Russian Tortoise Life Span

What is the Life Span of a Russian Tortoise? You'll Be Stunned to Know

The Russian tortoise is an active, easy to keep, and great pet for kids. This article talks about the life span of the Russian tortoise along with other information.
The Russian tortoise is an interesting pet to keep due to its small size and active character. It is a popular choice for kids due to its docile nature. However, beware, because this is an excellent burrower that can spoil your garden by digging voraciously.

Life Span
The life span of the Russian tortoise is very long, and it will probably live with you your entire life. The approximate life span according to experts may be well over 100 years. However, most of the captive Russian tortoises live up to 50 years on an average under optimum living conditions.

Facts
The Russian tortoise is called Agrionemys horsfieldii or Testudo horsfieldii. It has recently obtained its own genus Agrionemys. However, it is still commonly referred as Testudo horsfieldii. The common names of the Russian tortoise include the following.
  • Afghan tortoise
  • Afghanistan tortoise
  • Central Asian tortoise
  • Four-toed tortoise
  • Horsfield's tortoise
  • Steppe tortoise
Habitat
The habitat of the Russian tortoise includes southern East Russia, eastern Iran, northwest Pakistan, and Afghanistan. It usually lives in dry areas that have sparse vegetation. The habitat also includes rocky and hilly areas, and regions with hot summer seasons and cold winter seasons. This tortoise makes a home in abandoned animal burrows or digs its own burrows that are 2 meters long.

Availability
Russian tortoises are mostly imported to North America as the captive production is very low. When you buy a Russian tortoise, it should be assumed that it has been caught in the wild. The captive bred tortoises are mostly babies and are sold at a cheaper price than the imported tortoises.

Size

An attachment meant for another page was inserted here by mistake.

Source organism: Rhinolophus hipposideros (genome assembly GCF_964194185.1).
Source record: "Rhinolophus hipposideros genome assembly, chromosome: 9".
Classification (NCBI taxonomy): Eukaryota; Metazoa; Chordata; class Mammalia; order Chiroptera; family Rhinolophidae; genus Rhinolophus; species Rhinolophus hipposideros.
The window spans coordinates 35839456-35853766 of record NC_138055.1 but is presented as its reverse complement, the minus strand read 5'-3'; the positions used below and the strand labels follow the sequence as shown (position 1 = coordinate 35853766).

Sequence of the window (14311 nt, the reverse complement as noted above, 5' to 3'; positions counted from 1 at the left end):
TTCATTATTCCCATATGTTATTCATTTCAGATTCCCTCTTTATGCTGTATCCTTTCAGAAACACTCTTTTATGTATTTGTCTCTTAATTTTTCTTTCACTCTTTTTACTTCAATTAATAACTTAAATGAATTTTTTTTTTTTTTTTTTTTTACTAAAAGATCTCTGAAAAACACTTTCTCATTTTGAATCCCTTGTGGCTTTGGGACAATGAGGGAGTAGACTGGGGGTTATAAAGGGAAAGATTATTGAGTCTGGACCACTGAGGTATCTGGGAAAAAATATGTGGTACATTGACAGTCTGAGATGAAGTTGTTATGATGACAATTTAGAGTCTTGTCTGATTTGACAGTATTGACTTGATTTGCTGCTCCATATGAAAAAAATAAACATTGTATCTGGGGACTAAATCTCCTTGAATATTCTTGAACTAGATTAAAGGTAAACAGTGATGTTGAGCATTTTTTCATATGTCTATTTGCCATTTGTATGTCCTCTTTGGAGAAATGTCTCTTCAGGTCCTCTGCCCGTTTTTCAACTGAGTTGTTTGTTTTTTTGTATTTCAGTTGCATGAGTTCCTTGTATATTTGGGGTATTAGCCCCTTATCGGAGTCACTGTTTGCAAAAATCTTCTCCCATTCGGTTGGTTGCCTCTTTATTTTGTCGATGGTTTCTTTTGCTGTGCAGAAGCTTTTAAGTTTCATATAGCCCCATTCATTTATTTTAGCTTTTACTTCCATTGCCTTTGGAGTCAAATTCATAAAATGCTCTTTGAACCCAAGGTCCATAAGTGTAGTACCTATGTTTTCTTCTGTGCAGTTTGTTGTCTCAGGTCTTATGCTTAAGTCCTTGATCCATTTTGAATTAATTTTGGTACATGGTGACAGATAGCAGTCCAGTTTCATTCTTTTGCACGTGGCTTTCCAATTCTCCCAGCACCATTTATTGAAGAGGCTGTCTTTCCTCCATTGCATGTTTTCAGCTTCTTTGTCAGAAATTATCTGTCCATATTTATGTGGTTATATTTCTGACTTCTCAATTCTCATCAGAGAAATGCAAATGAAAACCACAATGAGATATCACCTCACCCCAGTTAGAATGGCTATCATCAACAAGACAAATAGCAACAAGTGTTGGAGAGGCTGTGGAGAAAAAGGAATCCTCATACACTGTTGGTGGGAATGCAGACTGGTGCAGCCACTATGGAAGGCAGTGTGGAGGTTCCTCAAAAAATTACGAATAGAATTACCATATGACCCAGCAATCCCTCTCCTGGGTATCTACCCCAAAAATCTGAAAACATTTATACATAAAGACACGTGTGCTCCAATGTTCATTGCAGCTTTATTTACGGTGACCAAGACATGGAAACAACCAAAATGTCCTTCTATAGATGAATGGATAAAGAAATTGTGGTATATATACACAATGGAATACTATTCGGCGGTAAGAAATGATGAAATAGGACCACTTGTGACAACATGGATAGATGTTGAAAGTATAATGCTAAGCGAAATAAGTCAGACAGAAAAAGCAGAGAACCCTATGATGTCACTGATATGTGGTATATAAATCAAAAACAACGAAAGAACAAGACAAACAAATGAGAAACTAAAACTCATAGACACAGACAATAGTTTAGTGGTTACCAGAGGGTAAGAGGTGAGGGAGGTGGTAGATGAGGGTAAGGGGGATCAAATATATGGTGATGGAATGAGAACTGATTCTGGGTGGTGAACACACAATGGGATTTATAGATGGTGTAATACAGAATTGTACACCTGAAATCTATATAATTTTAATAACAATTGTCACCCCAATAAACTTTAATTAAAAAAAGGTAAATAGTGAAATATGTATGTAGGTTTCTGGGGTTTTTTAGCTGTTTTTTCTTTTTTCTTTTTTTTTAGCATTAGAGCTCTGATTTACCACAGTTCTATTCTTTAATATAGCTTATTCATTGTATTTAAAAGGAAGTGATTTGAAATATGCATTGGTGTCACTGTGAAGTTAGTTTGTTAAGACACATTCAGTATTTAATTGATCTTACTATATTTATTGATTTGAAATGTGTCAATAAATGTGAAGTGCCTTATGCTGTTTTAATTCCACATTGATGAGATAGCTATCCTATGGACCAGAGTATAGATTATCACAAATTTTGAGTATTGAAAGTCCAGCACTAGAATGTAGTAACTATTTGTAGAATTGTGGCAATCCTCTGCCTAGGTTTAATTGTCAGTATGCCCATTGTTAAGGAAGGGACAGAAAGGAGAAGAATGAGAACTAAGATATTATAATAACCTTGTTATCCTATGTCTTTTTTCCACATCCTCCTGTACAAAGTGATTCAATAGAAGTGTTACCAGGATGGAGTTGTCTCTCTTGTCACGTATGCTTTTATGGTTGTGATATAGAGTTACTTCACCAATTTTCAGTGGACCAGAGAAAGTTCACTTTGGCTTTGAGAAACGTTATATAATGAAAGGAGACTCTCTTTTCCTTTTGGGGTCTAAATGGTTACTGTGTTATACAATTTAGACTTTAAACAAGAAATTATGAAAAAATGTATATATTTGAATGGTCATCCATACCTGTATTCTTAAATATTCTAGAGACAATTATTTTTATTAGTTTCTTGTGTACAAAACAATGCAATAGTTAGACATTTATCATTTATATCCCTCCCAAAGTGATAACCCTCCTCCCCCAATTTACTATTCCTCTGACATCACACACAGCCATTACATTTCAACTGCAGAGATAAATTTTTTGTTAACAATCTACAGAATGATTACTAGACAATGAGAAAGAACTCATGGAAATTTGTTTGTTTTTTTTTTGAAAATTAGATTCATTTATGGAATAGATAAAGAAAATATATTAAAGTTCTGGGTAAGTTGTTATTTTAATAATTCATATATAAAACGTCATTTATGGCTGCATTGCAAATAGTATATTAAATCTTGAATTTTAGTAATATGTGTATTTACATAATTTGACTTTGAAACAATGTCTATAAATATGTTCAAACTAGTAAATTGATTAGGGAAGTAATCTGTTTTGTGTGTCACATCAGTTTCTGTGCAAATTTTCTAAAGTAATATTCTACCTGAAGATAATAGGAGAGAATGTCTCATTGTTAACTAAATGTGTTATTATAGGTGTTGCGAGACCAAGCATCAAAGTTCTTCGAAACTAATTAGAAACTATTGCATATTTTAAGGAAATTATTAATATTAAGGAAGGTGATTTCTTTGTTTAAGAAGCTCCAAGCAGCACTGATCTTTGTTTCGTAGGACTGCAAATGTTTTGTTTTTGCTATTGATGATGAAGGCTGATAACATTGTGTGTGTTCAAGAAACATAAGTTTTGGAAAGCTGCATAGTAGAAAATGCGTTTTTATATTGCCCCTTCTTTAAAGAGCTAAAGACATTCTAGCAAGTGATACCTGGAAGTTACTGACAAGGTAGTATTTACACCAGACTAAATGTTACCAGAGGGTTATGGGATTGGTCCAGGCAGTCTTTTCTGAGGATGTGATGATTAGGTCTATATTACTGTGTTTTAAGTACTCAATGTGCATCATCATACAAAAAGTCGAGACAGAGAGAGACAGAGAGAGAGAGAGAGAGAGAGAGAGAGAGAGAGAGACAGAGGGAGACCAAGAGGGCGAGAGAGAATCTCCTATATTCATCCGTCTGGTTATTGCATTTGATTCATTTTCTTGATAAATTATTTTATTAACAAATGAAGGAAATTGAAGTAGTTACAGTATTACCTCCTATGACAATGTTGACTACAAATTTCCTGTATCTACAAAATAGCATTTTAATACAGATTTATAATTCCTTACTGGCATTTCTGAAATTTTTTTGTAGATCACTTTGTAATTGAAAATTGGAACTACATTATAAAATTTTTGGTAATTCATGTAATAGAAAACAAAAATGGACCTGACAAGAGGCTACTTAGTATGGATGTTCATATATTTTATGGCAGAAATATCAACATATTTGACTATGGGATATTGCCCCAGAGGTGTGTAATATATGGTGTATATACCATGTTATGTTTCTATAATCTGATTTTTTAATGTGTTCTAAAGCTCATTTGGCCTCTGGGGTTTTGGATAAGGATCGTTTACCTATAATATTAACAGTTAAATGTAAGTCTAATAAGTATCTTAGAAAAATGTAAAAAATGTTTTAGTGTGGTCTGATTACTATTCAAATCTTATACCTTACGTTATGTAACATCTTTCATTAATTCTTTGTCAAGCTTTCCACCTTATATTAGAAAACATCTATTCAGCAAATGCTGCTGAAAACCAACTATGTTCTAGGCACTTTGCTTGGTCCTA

The main reason why a Russian tortoise is popular as a family pet is due to its size. The hatchlings are about 1 inch in carapace length. The maximum length a Russian tortoise can reach is just 8 to 10 inches. The females are a bit larger in size than the males when fully-grown. The females become sexually active and produce eggs when they are about 6 inches in length. Most of the Russian tortoises imported are just about 4 to 5 inches in length, which means that they are young adults.

Housing
The ideal Russian tortoise housing should be an outdoor enclosure if you live in a warm climate. The enclosure or pen should be about 2 feet by 4 feet in size. The walls should be dug at least 6 to 12 inches below the ground. This is because this tortoise is a good digger and you do not want it to escape by burrowing a hole. It tends to go underground to insulate itself, especially in hot or cold climates. You can provide your pet tortoise with underground hide boxes to help it maintain a stable temperature and prevent it from burrowing too much.

The tortoise that lives in an outdoor pen is active in 60 to 90 ºF temperature. Anything over 100 ºF is too hot for it. It hibernates by digging underground before winter sets in. When kept indoors, it does well at room temperature that is about 60 to 80 ºF. You should provide it with a basking lamp with a temperature of about 90 to 100 ºF. You should also keep a UV light source in the enclosure as it helps in processing the calcium in your pet's diet. The indoor tortoise does not need to undergo hibernation. Its housing should be maintained at stable temperatures and follow a strict day and night cycle by keeping the lights on for 12 to 14 hours. Turn off the light and heat sources at night to keep the tortoise healthy.

Diet
The Russian tortoise is not a fussy eater and eats a variety of things. It loves eating leafy green vegetables and spring mixes. You can offer it turnip greens, collard greens, kale, or dark lettuce. You should provide it with a clean water dish at all times. It may tend to defecate in the shallow water tray when standing in it whilst drinking. Therefore, do not allow it to stand in the water, and change it several times a day.

You need to be ready to take complete responsibility of a pet that may live with you for life. This creature grows to a ripe old age and may serve as a pet for your grandchildren as well.
Advertisement